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5 hours from Geneva via the A39 motorway and 2⅓ hours from Luxembourg. Paris is 200 km away.
100 km from Troyes but near to several towns including Vitry-le-François and Bar-le-Duc, an outstanding Renaissance town.
In the middle of a sleepy village with less than 200 inhabitants, in the wonderful Saulx Valley, dotted with interesting architectural heritage.
This highly impressive chateau, with its block, almost square layout, dominates the village from the top of a knoll. The symmetrical, balanced and harmonious Palladian style is enhanced by the discreet nobility of the materials, stone from Savonnières for the masonry and slate from the French department of Meuse for the roof.
The south facade which can be glimpsed from the two entrance pavilions is the most majestic with its wide classical portico, lined with Ionic order columns and pilasters with capitals, enhanced with a triangular pediment, a colonnade that stands on the lower section.
The garden level, predominantly comprising utility rooms, is accessed via three elegant, semi-circular arched doors. On either side, a flight of steps leads up to the portico, the tall rectangular windows of which are topped with corbels adorned with dentil dripstones. The moulding of the entablature on the main facade continues on the upper section of the two lateral facades, facing east and west. Slightly protruding string courses finely enhance the sills of the windows which are semi-circular arched on the ground floor and rectangular upstairs. Once again with symmetry in mind, the four central openings are isolated from the side openings via a slight projection of the facade. Said projection, of just a few centimetres, means that the side facades resemble the two main facades. Only a carriage door, on the ground floor of the west facade, breaks the regularity of the arrangement. The rear facade, facing north, looks down on the Saulx Valley. It appears to negatively reflect the contour and profile of the main facade. More sober, it comprises a protruding projection in the central section, topped with a triangular pediment.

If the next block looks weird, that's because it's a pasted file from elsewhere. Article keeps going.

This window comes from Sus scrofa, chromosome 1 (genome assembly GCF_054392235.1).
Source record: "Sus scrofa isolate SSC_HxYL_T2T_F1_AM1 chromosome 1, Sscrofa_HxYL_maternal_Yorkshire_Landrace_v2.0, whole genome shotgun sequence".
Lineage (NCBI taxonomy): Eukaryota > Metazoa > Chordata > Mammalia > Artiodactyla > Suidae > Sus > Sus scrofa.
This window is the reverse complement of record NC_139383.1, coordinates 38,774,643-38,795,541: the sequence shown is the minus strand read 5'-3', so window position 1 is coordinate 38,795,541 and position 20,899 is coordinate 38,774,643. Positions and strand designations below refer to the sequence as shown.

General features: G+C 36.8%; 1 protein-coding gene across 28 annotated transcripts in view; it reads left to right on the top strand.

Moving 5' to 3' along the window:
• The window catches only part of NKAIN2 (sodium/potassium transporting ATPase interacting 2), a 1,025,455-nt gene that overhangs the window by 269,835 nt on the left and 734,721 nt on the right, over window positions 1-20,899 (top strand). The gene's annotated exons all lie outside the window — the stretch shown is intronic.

This 1837 edifice, built to replace the old chapel, was one of the first designed in France in the neo-Gothic style. Modest in size, it comprises a small nave and an apse with canted walls. It is built of dressed stone and only the main facade is decorated.
In the centre, the double, triangular-arched entrance doors are topped with a fanlight featuring an oculus. Marked by two small columns supporting an ogee arch, the doorway is flanked by two recesses resting on stone corbelling decorated with foliage, a feature that is also found in the choir of the chapel. Two octagonal turrets, on each side of the portal, are also decorated with small columns topped with small crocket capitals.
The upper section of the gable wall stands above a four-lobed decorative frieze. In its centre is a large, blind rosette bearing three trilobed motifs.